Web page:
Soy Guide for WomenJuly 9, 2010 Written by JP [Font too small?]
I’m not sure how I feel about the concept of meaningful coincidences or synchronicity. But that doesn’t stop me from assigning significance to patterns that seem to crop up for whatever reason. In the past few weeks several people that I know have expressed a concern about the estrogenic properties of soy foods and supplements. I’ve covered this issue in previous columns, but thought this might be a good time to report on the most recent evidence available on this controversial topic.
Dr. Mark Messina, of the Loma Linda University Department of Nutrition, is one the of the preeminent soy researchers in the world. He has a piece in the July 2010 edition of the Journal of Nutrition which provides a historical perspective on the scientific study of soy and soy isoflavones (phytoestrogens). Dr. Messina references research dating back to the 1940’s that revealed that soy isoflavones were capable of causing fertility problems in sheep. Mark goes on to document data from the 1950’s that illustrates a paradoxical anti-estrogenic activity of soy phytoestrogens. The concluding remarks of his review state that, “in vitro and animal research has raised questions about the safety of isoflavone exposure for certain subsets of the population, although the human data are largely inconsistent with these concerns”. (1)
By the time a scientific review is published there is usually new research available that could be added to it. I’ve identified several studies which became available after the submission of Dr. Messina’s summary article. The bulk of the data focuses on the effects of soy isoflavones and cancer risk in female populations. A recent Korean epidemiological study examined the diets of 358 women with breast cancer (BC) in comparison to 360 age-matched women who were cancer free. The intake of dietary soy was considered in the context of a larger 103-item food frequency questionnaire. On average, the female participants consumed about 3 oz. of soy per day – yielding approximately 15 mg of isoflavones daily. The women eating the largest amount of soy foods were 64% less likely to have breast cancer. A more specific analysis revealed that postmenopausal women with high soy intake were protected to an even greater extent – a 92% lower incidence of BC. (2)
Population-based studies are useful, however they’re not considered the “gold standard” of research because they only provide observational evidence. The August 2010 issue of the journal Climacteric provides a more highly regarded, intervention trial known as an “open-label study”. A total of 395 postmenopausal women were given 70 mg/day of a standardized soy isoflavone extract over a 3 year period. Endometrial biopsies, mammographies and transvaginal ultrasonographies were performed at the beginning and end of the trial. These tests aimed to answer the question: Does soy cause hormone sensitive tissue to grow and, thereby, contribute to cancer risk? The findings revealed the following data:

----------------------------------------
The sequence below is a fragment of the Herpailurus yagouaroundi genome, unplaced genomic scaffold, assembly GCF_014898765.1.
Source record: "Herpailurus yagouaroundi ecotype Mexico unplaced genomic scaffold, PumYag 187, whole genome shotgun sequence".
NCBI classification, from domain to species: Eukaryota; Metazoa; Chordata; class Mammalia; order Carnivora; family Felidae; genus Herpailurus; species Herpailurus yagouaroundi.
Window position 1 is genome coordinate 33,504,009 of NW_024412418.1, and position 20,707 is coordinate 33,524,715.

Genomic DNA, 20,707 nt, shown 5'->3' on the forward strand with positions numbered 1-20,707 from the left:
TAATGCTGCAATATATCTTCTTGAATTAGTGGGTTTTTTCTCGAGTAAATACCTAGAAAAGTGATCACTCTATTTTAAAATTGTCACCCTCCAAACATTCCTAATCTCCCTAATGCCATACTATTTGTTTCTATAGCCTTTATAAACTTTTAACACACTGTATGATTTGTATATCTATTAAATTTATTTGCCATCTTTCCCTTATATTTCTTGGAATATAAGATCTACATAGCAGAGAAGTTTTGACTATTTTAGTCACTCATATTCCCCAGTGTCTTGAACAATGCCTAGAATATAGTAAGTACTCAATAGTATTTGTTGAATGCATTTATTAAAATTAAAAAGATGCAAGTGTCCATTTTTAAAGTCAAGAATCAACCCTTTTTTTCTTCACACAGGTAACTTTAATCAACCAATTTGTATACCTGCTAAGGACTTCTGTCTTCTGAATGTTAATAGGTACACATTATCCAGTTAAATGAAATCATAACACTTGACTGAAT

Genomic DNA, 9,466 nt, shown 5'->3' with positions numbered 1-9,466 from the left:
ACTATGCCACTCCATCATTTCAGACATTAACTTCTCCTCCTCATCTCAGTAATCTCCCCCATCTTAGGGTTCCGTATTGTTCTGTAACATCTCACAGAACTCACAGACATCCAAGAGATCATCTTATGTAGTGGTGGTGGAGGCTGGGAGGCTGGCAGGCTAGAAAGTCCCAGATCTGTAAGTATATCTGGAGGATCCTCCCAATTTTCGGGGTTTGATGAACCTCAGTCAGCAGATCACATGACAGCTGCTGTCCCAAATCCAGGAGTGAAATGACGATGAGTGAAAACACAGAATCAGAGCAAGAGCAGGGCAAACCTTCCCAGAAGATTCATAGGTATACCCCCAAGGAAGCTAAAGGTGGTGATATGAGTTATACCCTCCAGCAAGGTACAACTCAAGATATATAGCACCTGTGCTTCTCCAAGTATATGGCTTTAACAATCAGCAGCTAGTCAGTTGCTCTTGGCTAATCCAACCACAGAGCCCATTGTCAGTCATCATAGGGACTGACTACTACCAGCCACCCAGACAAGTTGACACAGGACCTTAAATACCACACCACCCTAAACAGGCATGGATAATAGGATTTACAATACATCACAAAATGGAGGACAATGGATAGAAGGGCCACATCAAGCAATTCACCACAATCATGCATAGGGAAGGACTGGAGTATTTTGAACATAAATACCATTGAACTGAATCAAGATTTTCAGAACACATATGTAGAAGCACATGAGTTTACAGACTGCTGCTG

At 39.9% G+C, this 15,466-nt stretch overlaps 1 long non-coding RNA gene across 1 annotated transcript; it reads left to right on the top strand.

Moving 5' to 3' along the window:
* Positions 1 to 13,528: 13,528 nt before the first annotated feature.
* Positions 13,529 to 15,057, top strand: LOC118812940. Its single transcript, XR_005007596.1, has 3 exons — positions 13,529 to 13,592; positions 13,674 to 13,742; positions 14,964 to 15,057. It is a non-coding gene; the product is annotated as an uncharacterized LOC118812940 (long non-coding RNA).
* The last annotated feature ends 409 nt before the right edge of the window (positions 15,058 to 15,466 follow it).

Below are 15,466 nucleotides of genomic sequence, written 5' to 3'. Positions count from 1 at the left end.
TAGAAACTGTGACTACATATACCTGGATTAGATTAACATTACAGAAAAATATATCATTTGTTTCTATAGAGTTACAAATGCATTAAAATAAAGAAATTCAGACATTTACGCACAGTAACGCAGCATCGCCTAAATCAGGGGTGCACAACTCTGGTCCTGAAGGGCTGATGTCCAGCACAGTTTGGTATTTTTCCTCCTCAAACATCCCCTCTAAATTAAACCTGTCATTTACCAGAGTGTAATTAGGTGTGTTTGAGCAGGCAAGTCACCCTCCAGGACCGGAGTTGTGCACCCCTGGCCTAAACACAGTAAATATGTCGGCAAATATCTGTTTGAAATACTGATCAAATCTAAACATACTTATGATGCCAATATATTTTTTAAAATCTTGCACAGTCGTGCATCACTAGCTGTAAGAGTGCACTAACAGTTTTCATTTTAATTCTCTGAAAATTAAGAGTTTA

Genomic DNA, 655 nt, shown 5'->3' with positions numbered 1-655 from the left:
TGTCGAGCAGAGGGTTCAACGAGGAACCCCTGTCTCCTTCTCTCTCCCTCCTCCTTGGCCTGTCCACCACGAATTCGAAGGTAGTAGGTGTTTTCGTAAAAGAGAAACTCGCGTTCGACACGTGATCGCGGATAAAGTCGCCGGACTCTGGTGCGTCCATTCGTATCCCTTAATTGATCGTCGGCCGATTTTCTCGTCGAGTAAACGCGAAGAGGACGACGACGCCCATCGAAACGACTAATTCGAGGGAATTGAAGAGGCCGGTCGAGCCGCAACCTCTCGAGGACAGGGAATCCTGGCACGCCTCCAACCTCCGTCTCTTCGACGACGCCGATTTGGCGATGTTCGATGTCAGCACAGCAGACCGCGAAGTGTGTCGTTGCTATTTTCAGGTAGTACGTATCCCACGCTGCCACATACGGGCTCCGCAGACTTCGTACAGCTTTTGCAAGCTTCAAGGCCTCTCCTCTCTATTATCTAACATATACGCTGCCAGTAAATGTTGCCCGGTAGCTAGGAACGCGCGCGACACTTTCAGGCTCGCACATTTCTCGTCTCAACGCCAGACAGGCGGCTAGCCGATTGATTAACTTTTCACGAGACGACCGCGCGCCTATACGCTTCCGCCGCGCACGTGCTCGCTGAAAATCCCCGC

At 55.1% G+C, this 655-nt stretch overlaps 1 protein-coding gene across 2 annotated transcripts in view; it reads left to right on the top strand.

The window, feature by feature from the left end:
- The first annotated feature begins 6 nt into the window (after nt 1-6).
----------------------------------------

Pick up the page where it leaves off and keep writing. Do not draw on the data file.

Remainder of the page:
- No cases of tissue overgrowth (hyperplasia) or cancer were detected based in the biopsy results.
- No significant changes in endometrial thickness or in mammography results were noted at the 3 year mark.
- 99% of the patients and physicians rated the “global safety” of the soy extract as “excellent” or “good”.
There were several instances of side-effects. In all, 8 of the 395 women reported breast pain or tenderness and menstrual bleeding irregularities. However, on the whole, the authors of the trial concluded that, “daily administration of 70 mg of a specific, standardized isoflavone extract for 3 years could be a safe treatment for endometrium and breast”. (3)
Two other relevant studies were published in the past few months regarding soy and women’s health. The first reported that larger intake of isoflavones were inversely associated with the risk of benign breast lumps known as fibroadenomas. Two of the most prominent phytoestrogens in soy, daidzein and genistein, conferred a 64% and 61% reduction in risk respectively. The second trial investigated the efficacy of 100 mg/day of soy isoflavones in a group of 50 women with menopausal hot flashes and mood disturbances. After 3 months, hot flash occurrence and severity declined by 69%. Depressed mood was similarly reduced by approximately 64%. The researchers were also hoping to find positive effects in the participants’ blood pressure readings and body mass index. However, no significant changes in diastolic or systolic blood pressure or weight were demonstrated. (4,5)
I’ve always adopted a rather cautious approach to soy. Even with all of the positive studies I’ve come across, I still harbor some degree of concern about the precise effects of the plant-based estrogens contain therein. But my hope is that further trials will help to calm my suspicions. There’s one upcoming study in particular that I think will be very revealing. The SPARE (Soy Phytoestrogens As Replacement Estrogen) trial is currently being conducted at the University of Miami School of Medicine and will involve 283 women. Various health markers including estrogen levels, hip and spine bone density, menopausal symptoms, serum lipids and thyroid function will be assessed over a 2 year period. A higher dosage of 200 mg/day of soy isoflavones will be provided to half of the women, aged 45 to 60, with the remaining volunteers receiving a placebo. When the SPARE study results become available, I will most certainly report on them. In the meantime, I think it’s prudent to interpret the previously mentioned research with cautious optimism. (6)
Tags: Breast Cancer, Phytoestrogens, Soy
Posted in Food and Drink, Women's Health